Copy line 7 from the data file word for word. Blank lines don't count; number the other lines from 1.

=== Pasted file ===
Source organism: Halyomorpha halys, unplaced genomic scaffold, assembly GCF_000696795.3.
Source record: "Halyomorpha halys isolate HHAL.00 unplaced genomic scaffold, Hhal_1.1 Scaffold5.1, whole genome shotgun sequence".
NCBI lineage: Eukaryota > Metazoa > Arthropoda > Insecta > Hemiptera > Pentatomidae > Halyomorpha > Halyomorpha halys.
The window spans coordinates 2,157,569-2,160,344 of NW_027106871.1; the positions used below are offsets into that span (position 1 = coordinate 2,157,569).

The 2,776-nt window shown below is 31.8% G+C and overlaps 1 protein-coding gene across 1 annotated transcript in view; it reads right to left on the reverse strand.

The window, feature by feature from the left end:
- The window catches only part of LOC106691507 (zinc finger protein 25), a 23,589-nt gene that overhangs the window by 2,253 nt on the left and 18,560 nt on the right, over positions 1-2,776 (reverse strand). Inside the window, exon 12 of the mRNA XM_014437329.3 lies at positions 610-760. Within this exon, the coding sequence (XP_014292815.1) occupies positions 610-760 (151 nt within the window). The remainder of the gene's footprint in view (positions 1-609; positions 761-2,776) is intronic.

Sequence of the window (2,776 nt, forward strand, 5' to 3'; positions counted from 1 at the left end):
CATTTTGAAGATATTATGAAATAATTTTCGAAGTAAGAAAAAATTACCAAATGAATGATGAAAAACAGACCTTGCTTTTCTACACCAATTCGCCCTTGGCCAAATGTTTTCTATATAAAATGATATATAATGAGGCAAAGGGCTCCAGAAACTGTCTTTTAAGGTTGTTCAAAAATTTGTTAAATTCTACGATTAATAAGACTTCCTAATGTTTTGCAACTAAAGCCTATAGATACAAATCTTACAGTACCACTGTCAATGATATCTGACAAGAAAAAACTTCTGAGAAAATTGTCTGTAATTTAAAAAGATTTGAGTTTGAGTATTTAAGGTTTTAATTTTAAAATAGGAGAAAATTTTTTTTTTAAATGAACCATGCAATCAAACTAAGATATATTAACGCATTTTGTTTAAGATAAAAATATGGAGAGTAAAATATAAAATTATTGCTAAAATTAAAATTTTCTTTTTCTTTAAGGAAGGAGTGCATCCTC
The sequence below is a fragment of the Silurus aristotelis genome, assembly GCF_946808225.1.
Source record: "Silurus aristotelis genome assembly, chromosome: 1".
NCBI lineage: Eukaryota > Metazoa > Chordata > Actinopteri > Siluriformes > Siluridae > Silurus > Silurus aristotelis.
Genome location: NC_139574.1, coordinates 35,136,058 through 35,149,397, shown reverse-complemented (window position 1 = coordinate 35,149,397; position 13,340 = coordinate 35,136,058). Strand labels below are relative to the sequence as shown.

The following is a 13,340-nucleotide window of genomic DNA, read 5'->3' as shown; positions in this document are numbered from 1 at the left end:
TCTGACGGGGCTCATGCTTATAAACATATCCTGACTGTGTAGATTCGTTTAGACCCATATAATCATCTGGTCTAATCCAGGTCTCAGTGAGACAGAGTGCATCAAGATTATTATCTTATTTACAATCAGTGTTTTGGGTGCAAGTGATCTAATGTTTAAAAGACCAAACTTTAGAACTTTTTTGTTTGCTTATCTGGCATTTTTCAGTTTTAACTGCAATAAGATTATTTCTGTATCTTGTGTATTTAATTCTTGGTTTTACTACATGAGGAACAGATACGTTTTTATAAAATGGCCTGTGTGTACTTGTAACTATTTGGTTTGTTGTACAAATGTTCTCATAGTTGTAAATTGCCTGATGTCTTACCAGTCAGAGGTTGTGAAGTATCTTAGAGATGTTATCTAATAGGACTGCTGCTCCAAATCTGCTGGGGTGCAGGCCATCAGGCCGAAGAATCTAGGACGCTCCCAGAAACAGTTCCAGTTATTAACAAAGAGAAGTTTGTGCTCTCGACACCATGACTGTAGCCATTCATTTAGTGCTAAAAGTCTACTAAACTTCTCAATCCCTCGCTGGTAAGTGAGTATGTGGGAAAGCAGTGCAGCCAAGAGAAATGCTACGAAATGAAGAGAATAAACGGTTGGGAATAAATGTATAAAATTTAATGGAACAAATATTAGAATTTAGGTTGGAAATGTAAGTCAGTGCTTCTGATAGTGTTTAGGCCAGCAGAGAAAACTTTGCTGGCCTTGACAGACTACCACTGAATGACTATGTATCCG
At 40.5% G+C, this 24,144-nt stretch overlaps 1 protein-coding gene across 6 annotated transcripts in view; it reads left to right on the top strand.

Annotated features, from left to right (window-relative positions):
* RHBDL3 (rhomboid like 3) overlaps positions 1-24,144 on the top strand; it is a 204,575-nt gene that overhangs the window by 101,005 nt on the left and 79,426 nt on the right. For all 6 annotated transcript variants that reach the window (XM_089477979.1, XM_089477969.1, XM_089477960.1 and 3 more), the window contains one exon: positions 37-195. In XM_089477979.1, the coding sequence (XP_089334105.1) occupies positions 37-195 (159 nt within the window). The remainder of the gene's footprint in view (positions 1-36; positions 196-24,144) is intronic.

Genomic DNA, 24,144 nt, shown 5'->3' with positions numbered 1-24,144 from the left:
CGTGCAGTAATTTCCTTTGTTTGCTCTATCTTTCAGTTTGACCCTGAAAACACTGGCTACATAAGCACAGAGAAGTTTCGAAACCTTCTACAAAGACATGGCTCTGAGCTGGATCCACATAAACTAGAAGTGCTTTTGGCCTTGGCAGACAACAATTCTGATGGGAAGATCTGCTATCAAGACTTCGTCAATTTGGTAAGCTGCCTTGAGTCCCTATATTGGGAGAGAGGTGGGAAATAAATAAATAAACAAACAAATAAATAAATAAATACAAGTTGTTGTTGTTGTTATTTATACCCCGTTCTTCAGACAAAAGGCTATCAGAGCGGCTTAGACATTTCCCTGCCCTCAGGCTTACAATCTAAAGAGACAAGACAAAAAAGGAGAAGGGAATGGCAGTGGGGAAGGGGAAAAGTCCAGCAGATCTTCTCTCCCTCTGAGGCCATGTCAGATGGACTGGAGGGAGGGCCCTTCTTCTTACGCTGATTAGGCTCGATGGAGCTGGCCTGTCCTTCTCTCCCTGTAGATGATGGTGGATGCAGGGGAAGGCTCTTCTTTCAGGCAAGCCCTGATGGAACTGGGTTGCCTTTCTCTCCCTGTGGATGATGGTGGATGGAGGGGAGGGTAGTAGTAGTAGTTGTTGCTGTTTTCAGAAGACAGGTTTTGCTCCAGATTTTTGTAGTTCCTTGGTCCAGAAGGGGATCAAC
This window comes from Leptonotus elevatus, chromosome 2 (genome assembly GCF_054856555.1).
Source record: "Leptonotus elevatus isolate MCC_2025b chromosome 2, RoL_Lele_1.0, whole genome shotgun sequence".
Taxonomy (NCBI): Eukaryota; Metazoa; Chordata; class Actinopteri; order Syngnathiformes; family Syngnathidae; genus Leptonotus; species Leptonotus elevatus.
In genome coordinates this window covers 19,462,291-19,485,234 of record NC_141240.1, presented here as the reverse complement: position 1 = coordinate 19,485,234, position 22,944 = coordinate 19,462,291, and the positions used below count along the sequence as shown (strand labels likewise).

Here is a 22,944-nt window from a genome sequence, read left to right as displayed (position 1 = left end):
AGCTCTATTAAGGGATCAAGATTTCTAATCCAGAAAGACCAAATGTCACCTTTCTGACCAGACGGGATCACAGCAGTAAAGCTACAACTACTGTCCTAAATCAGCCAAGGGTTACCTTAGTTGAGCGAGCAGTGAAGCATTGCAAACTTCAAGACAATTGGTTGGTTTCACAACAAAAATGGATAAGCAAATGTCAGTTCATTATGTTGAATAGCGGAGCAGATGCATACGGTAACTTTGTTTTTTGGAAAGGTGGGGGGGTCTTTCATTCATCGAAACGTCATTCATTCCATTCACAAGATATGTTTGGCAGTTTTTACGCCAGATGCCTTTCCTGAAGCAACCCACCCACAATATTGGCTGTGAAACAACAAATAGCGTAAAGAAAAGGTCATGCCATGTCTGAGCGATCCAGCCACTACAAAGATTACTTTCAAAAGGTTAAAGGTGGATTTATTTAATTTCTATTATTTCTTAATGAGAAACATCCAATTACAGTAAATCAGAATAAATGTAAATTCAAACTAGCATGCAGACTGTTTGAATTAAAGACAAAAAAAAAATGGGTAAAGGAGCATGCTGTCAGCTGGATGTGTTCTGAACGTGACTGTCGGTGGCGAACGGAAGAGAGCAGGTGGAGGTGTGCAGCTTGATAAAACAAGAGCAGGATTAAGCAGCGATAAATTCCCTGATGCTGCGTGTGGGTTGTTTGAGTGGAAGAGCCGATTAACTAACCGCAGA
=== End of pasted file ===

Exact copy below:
- The window catches only part of LOC106691507 (zinc finger protein 25), a 23,589-nt gene that overhangs the window by 2,253 nt on the left and 18,560 nt on the right, over positions 1-2,776 (reverse strand). Inside the window, exon 12 of the mRNA XM_014437329.3 lies at positions 610-760. Within this exon, the coding sequence (XP_014292815.1) occupies positions 610-760 (151 nt within the window). The remainder of the gene's footprint in view (positions 1-609; positions 761-2,776) is intronic.